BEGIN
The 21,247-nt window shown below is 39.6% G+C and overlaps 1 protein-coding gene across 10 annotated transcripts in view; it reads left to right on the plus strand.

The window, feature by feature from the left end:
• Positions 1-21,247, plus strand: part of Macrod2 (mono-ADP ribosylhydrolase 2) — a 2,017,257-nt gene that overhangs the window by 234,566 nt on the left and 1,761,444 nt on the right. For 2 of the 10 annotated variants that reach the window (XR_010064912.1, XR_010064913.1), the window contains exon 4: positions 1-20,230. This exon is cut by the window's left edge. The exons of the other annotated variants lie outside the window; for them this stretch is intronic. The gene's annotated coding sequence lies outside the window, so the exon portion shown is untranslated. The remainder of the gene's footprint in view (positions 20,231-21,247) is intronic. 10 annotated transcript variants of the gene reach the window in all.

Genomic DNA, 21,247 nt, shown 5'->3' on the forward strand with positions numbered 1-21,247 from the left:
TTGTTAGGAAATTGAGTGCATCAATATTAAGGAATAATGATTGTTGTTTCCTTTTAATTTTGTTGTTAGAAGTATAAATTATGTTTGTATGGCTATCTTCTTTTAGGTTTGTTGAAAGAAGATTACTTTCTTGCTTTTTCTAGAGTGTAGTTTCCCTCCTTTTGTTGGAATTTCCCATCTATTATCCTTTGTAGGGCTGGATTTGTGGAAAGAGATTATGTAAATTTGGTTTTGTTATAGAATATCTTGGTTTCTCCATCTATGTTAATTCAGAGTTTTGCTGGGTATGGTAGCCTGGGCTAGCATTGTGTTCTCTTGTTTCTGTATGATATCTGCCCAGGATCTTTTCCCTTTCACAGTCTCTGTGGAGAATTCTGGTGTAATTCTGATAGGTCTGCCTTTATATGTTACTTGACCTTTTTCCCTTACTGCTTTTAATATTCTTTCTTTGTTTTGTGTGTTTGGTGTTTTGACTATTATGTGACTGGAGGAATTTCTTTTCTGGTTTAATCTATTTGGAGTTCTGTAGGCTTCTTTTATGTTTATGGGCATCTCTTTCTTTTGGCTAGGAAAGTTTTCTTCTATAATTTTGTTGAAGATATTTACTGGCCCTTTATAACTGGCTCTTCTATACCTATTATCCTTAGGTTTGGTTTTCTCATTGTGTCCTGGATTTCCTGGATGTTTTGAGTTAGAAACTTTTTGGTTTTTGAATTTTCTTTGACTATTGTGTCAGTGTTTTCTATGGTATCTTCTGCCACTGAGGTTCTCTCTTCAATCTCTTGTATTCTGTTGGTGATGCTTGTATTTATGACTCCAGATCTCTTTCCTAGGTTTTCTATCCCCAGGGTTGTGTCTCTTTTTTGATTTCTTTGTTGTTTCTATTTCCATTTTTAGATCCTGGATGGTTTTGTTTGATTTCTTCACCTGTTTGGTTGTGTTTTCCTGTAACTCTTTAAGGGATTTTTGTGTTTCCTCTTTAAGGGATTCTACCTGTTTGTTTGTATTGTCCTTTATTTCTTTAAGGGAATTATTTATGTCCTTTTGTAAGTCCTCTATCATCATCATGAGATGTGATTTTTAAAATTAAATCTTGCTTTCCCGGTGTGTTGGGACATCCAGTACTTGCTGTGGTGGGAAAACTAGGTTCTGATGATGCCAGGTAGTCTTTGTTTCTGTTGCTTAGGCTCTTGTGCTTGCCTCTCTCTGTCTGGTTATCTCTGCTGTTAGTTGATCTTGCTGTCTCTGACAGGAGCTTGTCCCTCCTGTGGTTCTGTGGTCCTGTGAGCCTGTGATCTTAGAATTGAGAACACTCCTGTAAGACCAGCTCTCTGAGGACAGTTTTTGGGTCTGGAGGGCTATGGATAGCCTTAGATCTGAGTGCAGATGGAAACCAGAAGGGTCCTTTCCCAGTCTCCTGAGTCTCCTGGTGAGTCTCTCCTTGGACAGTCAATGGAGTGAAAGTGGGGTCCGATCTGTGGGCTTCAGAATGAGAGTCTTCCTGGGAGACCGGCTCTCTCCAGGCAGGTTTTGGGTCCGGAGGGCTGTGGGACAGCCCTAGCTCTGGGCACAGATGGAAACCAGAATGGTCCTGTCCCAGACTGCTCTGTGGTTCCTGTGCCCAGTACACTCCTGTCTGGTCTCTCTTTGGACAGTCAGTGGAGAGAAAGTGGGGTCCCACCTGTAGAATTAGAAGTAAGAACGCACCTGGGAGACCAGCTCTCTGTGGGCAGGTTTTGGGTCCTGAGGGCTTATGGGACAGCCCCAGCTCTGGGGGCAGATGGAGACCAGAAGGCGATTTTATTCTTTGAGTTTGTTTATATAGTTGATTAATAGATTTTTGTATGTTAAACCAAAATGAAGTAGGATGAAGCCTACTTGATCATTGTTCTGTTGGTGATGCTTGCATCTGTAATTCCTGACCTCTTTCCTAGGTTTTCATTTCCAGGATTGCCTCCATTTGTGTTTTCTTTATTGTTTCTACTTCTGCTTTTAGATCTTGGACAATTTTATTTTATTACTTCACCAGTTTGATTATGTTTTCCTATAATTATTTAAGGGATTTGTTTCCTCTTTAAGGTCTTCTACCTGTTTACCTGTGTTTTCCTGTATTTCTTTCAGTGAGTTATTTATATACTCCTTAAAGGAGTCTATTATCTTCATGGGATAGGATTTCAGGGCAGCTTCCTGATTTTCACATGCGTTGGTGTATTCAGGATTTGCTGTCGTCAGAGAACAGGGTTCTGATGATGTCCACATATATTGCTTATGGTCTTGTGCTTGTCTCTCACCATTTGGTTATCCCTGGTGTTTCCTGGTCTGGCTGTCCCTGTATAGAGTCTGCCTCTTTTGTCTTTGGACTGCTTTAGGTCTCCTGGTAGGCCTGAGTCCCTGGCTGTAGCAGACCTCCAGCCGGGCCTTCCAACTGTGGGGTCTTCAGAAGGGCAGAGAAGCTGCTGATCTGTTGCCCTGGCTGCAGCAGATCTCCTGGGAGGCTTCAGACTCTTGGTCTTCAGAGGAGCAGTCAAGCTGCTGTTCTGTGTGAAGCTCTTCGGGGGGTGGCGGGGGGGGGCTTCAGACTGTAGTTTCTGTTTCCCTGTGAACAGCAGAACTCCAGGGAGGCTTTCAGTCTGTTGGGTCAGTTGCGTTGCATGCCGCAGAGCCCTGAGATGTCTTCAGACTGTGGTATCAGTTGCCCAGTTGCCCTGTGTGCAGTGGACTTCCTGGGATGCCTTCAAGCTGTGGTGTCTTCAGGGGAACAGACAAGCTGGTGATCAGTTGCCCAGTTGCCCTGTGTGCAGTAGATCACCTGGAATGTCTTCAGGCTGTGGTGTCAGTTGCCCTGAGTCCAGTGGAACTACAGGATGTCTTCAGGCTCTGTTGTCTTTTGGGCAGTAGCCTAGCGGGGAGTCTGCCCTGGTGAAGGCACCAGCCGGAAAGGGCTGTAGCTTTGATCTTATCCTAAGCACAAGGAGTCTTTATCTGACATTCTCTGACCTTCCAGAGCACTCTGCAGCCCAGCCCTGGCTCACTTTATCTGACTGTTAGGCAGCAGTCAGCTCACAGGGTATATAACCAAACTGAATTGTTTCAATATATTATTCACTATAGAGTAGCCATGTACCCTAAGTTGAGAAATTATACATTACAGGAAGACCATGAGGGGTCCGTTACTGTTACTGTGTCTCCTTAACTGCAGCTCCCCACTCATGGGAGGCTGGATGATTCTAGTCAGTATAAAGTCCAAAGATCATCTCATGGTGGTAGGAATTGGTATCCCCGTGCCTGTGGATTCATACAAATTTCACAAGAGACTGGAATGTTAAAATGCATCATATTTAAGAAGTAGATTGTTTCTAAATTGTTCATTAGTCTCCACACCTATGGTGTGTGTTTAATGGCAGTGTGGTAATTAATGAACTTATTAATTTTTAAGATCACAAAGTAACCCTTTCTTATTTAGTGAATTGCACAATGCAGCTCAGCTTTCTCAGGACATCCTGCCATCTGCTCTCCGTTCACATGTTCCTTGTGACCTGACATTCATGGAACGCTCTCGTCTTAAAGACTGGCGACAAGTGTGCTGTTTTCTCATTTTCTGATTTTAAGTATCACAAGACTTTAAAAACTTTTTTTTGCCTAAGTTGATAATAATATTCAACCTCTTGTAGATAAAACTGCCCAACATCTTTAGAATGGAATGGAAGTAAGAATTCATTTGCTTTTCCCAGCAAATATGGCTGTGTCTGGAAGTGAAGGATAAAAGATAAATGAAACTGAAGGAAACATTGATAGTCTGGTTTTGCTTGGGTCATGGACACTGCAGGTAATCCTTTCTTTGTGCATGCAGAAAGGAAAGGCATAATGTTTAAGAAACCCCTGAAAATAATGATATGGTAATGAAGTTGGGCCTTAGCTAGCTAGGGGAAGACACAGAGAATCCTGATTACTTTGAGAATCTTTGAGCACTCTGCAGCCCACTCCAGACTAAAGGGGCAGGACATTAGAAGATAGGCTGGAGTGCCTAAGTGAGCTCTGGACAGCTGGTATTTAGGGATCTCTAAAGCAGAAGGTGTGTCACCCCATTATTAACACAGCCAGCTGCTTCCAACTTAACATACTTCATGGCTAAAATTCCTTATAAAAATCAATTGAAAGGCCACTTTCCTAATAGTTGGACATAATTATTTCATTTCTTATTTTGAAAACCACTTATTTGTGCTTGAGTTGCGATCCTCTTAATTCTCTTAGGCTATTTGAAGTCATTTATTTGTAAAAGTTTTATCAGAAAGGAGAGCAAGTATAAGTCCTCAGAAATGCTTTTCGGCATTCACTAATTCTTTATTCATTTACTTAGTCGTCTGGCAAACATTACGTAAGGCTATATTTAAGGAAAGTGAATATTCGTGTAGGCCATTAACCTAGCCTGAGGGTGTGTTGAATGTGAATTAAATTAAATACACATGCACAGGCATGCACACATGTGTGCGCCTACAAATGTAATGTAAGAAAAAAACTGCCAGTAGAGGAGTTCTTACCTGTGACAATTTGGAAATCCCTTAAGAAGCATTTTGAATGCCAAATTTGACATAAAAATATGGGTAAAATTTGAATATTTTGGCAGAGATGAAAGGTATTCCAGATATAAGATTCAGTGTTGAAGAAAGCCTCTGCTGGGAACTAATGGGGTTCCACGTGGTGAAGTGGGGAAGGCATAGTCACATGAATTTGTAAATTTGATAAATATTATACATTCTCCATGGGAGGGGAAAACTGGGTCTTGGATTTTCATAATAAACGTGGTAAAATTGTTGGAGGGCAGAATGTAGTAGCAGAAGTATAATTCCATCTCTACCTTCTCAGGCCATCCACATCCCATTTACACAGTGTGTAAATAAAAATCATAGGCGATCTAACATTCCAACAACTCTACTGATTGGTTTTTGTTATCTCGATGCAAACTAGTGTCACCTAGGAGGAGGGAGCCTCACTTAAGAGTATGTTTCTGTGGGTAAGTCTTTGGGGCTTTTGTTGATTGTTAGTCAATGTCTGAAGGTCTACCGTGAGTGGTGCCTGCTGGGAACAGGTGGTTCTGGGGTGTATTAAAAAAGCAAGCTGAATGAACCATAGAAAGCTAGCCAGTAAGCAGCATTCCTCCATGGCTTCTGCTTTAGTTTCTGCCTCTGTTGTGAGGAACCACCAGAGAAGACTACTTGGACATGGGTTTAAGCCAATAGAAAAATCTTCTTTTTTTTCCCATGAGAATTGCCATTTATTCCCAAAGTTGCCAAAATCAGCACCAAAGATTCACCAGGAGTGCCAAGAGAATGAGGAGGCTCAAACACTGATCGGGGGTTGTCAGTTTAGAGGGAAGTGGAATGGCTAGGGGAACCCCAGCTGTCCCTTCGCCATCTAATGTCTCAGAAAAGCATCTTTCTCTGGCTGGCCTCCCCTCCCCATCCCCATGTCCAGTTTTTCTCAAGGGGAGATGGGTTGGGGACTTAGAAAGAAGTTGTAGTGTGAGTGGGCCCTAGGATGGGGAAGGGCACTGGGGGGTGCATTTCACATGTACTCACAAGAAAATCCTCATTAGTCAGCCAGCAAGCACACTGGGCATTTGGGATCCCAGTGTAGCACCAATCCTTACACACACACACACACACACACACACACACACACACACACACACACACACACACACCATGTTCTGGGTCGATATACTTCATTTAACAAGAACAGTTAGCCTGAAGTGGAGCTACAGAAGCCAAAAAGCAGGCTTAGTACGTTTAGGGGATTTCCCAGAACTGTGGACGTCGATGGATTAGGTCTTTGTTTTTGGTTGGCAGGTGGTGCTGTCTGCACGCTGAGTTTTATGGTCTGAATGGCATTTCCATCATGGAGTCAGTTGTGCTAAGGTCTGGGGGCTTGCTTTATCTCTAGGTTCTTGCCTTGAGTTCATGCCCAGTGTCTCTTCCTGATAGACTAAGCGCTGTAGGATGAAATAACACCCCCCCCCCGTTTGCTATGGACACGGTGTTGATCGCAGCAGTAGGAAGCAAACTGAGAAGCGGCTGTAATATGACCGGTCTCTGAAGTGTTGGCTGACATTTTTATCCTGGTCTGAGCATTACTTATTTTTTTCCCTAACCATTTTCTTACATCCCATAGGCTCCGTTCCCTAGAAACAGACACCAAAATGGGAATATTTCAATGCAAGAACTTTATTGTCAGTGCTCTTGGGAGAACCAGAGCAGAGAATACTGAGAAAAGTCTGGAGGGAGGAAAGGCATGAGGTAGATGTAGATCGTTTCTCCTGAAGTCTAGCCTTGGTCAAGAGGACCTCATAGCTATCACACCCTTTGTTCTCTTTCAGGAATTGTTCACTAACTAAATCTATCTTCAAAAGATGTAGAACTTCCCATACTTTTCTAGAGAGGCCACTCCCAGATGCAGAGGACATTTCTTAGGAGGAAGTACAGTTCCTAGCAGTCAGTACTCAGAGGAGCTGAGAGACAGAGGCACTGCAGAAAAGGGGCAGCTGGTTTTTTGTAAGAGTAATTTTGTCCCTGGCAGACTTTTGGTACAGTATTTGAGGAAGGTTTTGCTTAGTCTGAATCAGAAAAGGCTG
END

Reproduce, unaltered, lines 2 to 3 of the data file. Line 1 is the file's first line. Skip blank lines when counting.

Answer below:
The window, feature by feature from the left end:
• Positions 1-21,247, plus strand: part of Macrod2 (mono-ADP ribosylhydrolase 2) — a 2,017,257-nt gene that overhangs the window by 234,566 nt on the left and 1,761,444 nt on the right. For 2 of the 10 annotated variants that reach the window (XR_010064912.1, XR_010064913.1), the window contains exon 4: positions 1-20,230. This exon is cut by the window's left edge. The exons of the other annotated variants lie outside the window; for them this stretch is intronic. The gene's annotated coding sequence lies outside the window, so the exon portion shown is untranslated. The remainder of the gene's footprint in view (positions 20,231-21,247) is intronic. 10 annotated transcript variants of the gene reach the window in all.